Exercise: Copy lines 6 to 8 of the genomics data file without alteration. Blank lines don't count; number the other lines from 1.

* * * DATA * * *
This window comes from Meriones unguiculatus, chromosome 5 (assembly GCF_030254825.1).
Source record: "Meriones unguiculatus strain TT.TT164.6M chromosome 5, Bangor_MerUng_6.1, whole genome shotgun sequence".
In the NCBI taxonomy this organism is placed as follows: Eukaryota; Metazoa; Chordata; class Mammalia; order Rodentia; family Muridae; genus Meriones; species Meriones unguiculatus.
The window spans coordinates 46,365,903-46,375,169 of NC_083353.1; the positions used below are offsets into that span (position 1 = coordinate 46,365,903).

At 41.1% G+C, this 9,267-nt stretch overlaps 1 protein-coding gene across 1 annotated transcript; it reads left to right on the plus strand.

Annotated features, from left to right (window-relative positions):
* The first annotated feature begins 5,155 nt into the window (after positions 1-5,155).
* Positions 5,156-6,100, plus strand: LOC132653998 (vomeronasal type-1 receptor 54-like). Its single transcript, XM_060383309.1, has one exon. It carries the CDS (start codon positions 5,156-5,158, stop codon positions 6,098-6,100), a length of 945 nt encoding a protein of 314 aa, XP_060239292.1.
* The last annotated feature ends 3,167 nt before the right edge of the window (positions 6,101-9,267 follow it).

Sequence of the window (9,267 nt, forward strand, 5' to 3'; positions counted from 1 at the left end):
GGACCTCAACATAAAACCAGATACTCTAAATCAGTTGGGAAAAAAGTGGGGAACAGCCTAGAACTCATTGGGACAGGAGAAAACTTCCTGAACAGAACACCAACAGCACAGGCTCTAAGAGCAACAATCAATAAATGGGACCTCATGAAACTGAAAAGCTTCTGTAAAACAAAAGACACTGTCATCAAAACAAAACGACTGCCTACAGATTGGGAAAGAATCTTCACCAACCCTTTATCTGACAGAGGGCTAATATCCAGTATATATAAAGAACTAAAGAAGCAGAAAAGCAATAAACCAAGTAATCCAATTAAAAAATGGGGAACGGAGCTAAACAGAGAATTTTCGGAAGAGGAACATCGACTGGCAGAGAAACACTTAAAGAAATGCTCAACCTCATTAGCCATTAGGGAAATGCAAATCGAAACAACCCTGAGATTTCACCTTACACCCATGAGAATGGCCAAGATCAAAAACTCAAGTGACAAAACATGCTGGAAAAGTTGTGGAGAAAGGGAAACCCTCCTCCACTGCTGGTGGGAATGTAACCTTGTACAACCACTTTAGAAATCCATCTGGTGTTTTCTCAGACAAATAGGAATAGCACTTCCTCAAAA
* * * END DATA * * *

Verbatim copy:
Annotated features, from left to right (window-relative positions):
* The first annotated feature begins 5,155 nt into the window (after positions 1-5,155).
* Positions 5,156-6,100, plus strand: LOC132653998 (vomeronasal type-1 receptor 54-like). Its single transcript, XM_060383309.1, has one exon. It carries the CDS (start codon positions 5,156-5,158, stop codon positions 6,098-6,100), a length of 945 nt encoding a protein of 314 aa, XP_060239292.1.